• Organizational justice dimensions – include whether employees believe management is honest and just in giving awards, fair in the communication process about procedures, and supportive of employees; if so, employees are more likely to develop a positive attitude about organizational change. 
  • Leader-member exchange – if employees believe managers treat them well, they are more likely to be committed, well-motivated, and willing to accept the change (social exchange relationship) 
  • Readiness for change – employees don't like leaving their comfort zone and experience stress over the change, so they resist the change; if they believe they are supported well, they are more likely to accept new work roles and remain committed to achieving organizational goals out of a sense of responsibility and the importance of their effort 

One of the important points the researchers make is this: "Unaware of the potential benefits associated with the organizational change, employees often develop a sense of fear and perceive the introduction of change as an unfair act. Therefore, they develop negative attitudes and exhibit adverse reactions toward change – a phenomenon is known as resistance to change." Employees who develop resistance to change are more likely to unionize. Your change managers must influence employee attitudes.  

Change Management and Labor Unions Don't Have to be Partners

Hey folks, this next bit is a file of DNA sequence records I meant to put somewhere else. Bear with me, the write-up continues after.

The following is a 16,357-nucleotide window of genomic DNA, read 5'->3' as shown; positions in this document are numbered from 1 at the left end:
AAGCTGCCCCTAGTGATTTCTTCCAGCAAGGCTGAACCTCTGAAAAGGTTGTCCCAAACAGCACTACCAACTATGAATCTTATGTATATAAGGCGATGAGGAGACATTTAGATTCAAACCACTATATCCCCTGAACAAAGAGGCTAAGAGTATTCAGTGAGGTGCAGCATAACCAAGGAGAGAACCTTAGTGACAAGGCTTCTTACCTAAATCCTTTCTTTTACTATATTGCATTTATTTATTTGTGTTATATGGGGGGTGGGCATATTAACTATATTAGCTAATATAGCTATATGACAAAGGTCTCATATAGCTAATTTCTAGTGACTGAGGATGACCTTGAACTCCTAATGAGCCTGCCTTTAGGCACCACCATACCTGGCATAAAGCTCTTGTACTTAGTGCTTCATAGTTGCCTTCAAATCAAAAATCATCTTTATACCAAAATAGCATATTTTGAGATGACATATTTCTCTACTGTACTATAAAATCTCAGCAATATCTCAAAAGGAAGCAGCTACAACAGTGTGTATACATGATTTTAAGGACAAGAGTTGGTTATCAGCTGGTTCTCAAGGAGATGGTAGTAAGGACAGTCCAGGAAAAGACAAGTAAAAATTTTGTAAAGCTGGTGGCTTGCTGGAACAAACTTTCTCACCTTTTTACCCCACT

Employee and team issues can escalate and spread when negativity takes hold. Today, it's easy for employees and union organizers to use social media to connect with each other. What elements should be included in your change management strategy? 

  1. Maintaining strong positive employee relations and employee engagement is a significant determinant of how well employees accept change and decide a union is unnecessary. Develop leaders who proactively reach out to employees to request ideas and feedback. 
  2. Create an organizational culture of respect, values, trust, management support, and transparency to create an environment where unions simply aren't needed. 
  3. Communicate the business purpose of the change. Communication breakdowns and gaps are major sources of employee and management conflict. There can't be a shared purpose without effective leadership communication. Honest and transparent communication is key to successful change management and avoiding unionization. (Agree or disagree with Elon Musk's approach, it can be said he was pretty clear about the reasons for implementing changes.) Do your employees understand the need for change? 
  4. Utilize multiple communication channels to ensure all employees can access information about the change.
  5. Develop change teams that include the appropriate employee representatives, and don't let rumors and speculation drive the change narrative. Supporting employee voice through teams, meetings, and feedback communication systems is important to successful change management and preventing union organizing. A union member said, "even if it's not implemented my way, if at least you considered our opinion, then I can still accept it." Employees want input into change and don't want change happening to them. They want it by them. 
  6. Shaping employee attitudes towards change to reduce fear and anxiety is vital for successful change management. Conduct change management pulse surveys to gather feedback to focus on real employee needs and concerns. 
  7. Train your leaders throughout the organization at all levels on recognizing and managing employee resistance to change. Leadership should learn to recognize and address the root causes of resistance and address issues right away when they appear, so they don't linger.